Friday, September 19, 2008

High caesarean rates in this country

I heard the Life Matters Maternity Teamwork interview of Dr Jolyon Ford, one of the keynote speakers at the ACM 'Breathing new life' conference (see next page in this blog). He had a lot to say about emergency obstetrics. I was disappointed with the interview, as the focus ignored the real issue in maternity care, and in reducing rates of caesarean, which is promoting normal birth.

The focus was on older, fatter mothers failing to progress, and distressed babies, and taking scalp blood samples from the babies. The age or size of a mother is not a clear predictor of her outcomes in childbirth. We have evidence that inductions of labour increase the likelihood of caesareans; we know that augmenting labour with oxytocics can cause distress in the baby; we know that continuity of midwife carer reduces a woman's likelihood of requesting dangerous drugs to deal with the pain of labour.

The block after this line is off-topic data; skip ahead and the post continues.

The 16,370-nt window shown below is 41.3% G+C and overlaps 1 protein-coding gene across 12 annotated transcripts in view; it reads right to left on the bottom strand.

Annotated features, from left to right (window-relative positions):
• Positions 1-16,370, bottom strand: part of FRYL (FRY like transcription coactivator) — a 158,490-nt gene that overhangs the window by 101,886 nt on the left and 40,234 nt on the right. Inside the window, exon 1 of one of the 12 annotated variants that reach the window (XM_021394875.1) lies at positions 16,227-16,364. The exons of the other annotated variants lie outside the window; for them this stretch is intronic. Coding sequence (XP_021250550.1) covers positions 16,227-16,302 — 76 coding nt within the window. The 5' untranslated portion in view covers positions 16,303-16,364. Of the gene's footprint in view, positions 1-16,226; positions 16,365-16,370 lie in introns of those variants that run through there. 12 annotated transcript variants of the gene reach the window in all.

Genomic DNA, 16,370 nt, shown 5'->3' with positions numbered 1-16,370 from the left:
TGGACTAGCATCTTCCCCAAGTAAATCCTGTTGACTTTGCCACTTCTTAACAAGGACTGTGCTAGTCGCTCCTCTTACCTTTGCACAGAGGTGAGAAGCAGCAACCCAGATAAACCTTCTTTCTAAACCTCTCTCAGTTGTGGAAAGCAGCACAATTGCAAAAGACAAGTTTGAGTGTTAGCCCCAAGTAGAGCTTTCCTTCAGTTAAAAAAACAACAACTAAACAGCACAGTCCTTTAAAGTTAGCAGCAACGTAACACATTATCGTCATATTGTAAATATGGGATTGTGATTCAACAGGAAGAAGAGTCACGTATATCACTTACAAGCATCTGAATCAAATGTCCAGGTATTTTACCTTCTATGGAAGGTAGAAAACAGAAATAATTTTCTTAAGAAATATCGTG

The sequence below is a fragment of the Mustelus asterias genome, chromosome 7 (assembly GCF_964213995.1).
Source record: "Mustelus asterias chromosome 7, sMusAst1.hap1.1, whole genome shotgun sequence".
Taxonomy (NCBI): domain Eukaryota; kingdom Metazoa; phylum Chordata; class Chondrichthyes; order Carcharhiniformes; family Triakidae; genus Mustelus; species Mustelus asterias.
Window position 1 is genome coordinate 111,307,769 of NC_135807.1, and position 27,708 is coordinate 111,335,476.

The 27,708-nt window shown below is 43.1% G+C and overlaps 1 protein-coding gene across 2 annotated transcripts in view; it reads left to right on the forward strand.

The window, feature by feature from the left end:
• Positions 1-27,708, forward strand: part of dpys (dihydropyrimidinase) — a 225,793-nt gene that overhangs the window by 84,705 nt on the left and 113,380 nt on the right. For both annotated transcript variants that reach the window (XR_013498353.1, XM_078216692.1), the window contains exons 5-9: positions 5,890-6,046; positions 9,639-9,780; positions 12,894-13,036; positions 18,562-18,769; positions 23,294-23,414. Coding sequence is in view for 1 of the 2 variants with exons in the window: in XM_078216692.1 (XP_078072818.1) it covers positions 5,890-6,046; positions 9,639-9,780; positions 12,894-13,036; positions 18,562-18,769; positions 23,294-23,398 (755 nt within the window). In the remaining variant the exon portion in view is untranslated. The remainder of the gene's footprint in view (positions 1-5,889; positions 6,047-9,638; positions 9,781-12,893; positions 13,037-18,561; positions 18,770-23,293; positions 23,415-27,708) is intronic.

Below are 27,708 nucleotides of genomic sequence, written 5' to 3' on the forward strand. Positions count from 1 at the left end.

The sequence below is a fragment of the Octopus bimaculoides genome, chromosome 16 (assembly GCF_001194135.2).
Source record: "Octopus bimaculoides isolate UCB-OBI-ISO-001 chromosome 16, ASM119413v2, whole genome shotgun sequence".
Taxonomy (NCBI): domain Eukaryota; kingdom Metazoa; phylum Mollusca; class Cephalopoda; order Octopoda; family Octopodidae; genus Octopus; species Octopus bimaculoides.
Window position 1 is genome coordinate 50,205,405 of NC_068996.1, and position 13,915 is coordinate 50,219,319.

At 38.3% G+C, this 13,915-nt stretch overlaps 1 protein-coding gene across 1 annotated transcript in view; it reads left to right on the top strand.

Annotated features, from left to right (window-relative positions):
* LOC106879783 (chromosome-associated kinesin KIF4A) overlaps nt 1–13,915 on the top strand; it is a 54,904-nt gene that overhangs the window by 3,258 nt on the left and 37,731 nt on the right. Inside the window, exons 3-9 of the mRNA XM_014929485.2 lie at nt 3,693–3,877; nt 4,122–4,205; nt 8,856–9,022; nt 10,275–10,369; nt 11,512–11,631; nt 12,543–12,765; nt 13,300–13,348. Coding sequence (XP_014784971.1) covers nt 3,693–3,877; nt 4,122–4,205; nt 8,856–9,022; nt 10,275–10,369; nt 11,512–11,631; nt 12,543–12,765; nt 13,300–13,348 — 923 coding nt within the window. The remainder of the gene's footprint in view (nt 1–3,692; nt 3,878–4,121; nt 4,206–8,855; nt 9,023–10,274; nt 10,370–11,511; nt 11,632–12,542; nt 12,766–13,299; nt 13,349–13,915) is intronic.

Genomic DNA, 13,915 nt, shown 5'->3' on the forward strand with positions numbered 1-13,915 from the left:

It may interest readers to know that in Victoria 37% of the mothers who gave birth at home in 2006 (the most recent published record) were aged 35 or over - a percentage slightly higher than the private hospital rate (36.3%) and considerably higher than the public hospital rate (19.2%). Giving birth at home means no inductions or augmentations, and no dangerous drugs or epidurals - they do it themselves. Bravo to the older women giving birth!
Joy Johnston

(a version of this comment appears on the guestbook of the Life Matters program)

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